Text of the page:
The month is now up, but sadly, I have no gossip. It was all a positive experience. I was really lucky to get the gig. I even befriended one of the GM people on Twitter.
I was lucky in another way. The product was a luxury car. What could I say bad about it? It had leather seats and top of the line accessories, and it drove perfectly. I certainly wasn’t equipped to put it through a barrage of road tests, or test it on icy roads. I spend most of my time in the car sitting in slow Los Angeles traffic listening playing with the XM satellite radio stations, and trying to convince Sophia that we should “do it” in the back seat so I could blog about it. And my neighbor was jealous of my “new car.” What could be better than that?
The big question remains — what if the car sucked? Would I have had the “integrity” to say so on my blog? Wouldn’t you see me as an asshole to accept free tickets and a free car, and then stab GM in the back? What would be the point? Wouldn’t I just be blacklisting myself from ever working with them again?
I’m no shining beacon of truth. I would have probably said the ride was comfortable if I was given a rickshaw for the week. I was lucky that I was able to be honest with my statements about the car. I don’t know if I would have the balls to say anything bad about any product if I was first wined and dined by the company.
And would my readers really care what I said? Probably not. They all know that it is one big game. I think many of us are beginning to see corporate sponsorship as a sign of success. Would I work with GM again? Absolutely! Hey, why not have Sony sponsor next year’s Christmahanukwanzaakah Holiday concert? Would you want that? Would they be OK with that one blogger who sings a X-rated Christmas song? Or a song titled F-U, Sony Christmas?
And what does this have to do with writing? Not much.
And that is the big issue. Can all these bloggers monetizing their blogs by becoming brand ambassadors keep their position with these corporations if they honestly say something critical about that company’s product or policy? Or is it all just a game?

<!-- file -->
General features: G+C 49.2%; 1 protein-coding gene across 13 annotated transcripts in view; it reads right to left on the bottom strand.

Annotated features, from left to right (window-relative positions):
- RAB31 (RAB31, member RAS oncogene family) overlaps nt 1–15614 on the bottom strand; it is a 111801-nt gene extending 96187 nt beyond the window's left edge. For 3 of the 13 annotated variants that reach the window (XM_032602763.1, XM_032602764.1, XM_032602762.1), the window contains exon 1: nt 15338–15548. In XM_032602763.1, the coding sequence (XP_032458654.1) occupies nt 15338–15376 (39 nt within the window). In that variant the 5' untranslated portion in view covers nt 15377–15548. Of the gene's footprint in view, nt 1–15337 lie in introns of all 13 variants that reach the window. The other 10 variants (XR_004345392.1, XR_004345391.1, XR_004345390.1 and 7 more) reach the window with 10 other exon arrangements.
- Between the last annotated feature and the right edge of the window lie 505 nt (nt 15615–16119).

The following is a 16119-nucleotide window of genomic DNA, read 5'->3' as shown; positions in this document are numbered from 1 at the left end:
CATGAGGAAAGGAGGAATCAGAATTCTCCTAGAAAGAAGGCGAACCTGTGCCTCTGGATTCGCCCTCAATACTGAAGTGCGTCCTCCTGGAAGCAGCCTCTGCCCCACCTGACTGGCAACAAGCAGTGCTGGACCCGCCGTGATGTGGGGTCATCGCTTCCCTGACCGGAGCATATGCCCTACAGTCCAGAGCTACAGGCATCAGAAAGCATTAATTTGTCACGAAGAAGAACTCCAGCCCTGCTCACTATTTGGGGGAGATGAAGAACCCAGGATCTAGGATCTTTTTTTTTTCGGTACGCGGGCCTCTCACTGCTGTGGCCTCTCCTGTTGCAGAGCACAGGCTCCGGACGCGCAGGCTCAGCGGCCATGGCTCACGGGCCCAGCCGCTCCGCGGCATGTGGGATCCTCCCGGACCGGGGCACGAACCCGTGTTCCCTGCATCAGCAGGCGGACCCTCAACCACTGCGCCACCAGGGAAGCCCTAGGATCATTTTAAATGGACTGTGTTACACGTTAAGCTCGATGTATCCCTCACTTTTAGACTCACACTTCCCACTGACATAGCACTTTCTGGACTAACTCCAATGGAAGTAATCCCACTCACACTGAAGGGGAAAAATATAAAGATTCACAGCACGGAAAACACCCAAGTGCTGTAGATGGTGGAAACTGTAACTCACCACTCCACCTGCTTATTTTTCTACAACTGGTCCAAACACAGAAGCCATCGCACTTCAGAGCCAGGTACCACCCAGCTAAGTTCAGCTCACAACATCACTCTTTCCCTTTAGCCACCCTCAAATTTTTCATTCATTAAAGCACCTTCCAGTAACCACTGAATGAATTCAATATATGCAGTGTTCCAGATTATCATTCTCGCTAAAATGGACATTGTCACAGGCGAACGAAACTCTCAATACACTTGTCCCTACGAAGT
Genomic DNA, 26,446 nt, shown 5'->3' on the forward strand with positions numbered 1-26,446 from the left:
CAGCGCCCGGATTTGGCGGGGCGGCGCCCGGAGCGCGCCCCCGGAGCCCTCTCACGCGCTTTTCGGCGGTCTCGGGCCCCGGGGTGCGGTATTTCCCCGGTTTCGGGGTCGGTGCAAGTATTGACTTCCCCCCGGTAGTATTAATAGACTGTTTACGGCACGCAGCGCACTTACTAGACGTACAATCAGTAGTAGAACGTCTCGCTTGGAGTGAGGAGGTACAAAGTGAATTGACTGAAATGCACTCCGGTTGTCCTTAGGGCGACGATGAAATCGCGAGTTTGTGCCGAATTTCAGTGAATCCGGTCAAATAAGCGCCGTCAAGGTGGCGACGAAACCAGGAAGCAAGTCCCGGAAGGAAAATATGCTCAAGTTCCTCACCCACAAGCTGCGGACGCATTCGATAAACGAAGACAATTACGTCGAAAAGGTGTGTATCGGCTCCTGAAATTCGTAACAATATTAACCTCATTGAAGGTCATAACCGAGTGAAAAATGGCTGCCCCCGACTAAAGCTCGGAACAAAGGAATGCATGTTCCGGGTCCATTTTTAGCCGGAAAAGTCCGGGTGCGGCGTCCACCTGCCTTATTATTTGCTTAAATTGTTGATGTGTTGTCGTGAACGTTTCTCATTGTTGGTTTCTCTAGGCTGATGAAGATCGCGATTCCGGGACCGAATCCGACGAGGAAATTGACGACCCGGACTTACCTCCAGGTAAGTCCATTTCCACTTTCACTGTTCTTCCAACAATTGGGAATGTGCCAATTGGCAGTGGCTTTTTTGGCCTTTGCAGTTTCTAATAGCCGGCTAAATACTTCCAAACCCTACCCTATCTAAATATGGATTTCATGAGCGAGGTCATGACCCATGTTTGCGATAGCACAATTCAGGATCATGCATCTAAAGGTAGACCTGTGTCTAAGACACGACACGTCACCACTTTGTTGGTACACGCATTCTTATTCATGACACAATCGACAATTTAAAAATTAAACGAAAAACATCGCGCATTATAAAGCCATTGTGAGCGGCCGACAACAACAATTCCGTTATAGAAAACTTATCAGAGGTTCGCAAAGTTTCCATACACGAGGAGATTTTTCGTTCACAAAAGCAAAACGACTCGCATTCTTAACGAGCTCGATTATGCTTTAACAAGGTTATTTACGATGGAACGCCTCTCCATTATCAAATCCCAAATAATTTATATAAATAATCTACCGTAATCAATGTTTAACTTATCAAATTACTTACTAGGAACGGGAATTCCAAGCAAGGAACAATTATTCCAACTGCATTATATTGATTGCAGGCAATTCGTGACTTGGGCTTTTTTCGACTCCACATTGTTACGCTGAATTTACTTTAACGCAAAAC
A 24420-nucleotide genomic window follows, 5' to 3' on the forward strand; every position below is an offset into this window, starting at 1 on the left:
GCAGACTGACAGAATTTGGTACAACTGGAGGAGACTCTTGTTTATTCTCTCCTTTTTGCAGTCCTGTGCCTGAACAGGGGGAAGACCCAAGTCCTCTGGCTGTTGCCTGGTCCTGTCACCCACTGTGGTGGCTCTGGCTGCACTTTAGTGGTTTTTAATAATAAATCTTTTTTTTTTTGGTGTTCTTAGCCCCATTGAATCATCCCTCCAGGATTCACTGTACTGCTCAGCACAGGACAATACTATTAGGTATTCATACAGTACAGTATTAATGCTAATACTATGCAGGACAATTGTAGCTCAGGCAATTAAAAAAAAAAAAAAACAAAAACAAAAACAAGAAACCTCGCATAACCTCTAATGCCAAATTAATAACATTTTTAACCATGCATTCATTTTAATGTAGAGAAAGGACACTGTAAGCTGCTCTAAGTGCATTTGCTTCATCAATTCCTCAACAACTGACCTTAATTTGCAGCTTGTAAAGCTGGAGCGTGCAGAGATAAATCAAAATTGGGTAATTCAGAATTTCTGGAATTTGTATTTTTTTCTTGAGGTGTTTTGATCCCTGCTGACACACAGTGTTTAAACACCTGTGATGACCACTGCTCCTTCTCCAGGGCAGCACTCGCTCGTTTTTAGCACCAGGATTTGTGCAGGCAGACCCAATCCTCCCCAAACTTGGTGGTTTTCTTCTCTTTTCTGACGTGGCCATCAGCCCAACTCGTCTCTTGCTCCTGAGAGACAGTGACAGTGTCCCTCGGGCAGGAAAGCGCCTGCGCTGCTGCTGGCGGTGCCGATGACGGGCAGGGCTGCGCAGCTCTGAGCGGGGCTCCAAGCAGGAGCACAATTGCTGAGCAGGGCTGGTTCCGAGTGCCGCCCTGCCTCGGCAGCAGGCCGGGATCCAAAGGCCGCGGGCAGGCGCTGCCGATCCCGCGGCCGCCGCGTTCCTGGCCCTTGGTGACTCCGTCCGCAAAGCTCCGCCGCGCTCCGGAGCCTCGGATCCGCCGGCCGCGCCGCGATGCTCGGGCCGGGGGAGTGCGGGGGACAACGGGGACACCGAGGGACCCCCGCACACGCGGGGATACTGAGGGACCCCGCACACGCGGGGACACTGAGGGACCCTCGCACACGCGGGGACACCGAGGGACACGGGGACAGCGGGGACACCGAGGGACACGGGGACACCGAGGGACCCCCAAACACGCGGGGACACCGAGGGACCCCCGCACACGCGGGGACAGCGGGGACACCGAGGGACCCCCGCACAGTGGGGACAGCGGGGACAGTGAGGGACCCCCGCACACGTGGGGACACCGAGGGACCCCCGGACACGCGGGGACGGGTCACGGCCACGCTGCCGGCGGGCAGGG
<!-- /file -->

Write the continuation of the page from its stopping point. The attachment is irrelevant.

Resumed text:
The year, 2010, started out promising, like the Goodyear blimp rising over the city, a whirring airship ascending slowly and elegantly, graceful in appearance, like a modern dancer.
“Happy New Year,” I screamed at midnight on December 31, drunk on champagne at the party at Joyce’s apartment on the Upper East Side. It would be a good year!
It is now May. Hmm… what happened?
I’ve always loved the Goodyear blimp. “The Spirit of America” is stationed near my home in Redondo Beach, and on weekends, it flies over our home as it heads for the beach or some sports event in Pasadena. If you are in the bedroom at the right moment, and glance out the bedroom window, you can see the shadow of the blimp covering the outside patio, like a huge umbrella giving shade.
What a joy it must be to pilot such a majestic blimp! What an aerial view it must be from inside — not cold and distant like the view from a run-of-the-mill commercial airliner, miles above the ground — but close and intimate, only a few helium bursts away, looking down at the houses below, like toys for the playing.
I started 2010 like a pilot in command of a Goodyear Blimp. It was going to be a very good year.
But even a good year can be darkened by murky clouds, few pinpoints of light cutting through the gray mist.
It’s been five months since I returned to Los Angeles. A broken hip of my father-in-law, Vartan, has morphed into one problem after another. Despite the advice his doctors, his wife, Fanya, refused to put Vartan into an assisted living home. And who can blame her? She loves her husband. But it hasn’t been easy. Caring is a full time job.
Vartan is in the hospital again, with pneumonia and an infection. Sophia and her mother are fighting with each other after Fanya fired the full-time aide. Caring for my FIL has opened old wounds that can’t be fixed at a hospital.
And I’m… well, I’m still around.
Everyone is exhausted.
Today I took Sophia into bed. Actually, I grabbed her and told her to GET INTO BED. I told her we both needed to shut up — not talk about anything — and hug. We hugged and slept for seven hours.
It was nice. But I could hear the Goodyear blimp flying overhead, still hidden in the clouds.
Neil: “Maybe I should kill off the “Neilochka” name.”
Sophia: “Why would you do that? Everyone knows you by that name.”
Neil: “That’s the problem. It would be better branding if eveyone knew me as “Citizen of the Month.” I notice that real bloggers are known by the same name as their blog. Like Redneck Mommy or The Bloggess. It is confusing that I call myself Neilochka, but the blog Citizen of the Month.”
Sophia: “You can call yourself Tuchus (*Yiddish for rear end) and it wouldn’t matter. Your blog still doesn’t make any money.”
Posted on iPhone, one minute after conversation, from passenger seat in Sophia’s Prius, on the 405
You’re old, with not much life, attached to long plastic tubes. How many years has it been since you unbuttoned Fanya’s blouse by Lake Pleshcheyevo? Remember how the freckles on her chest were as numerous as the stars in the Russian sky. Re-live it, old man. Re-live the passion as the Filipino nurse stabs you in the arm with another antibiotic.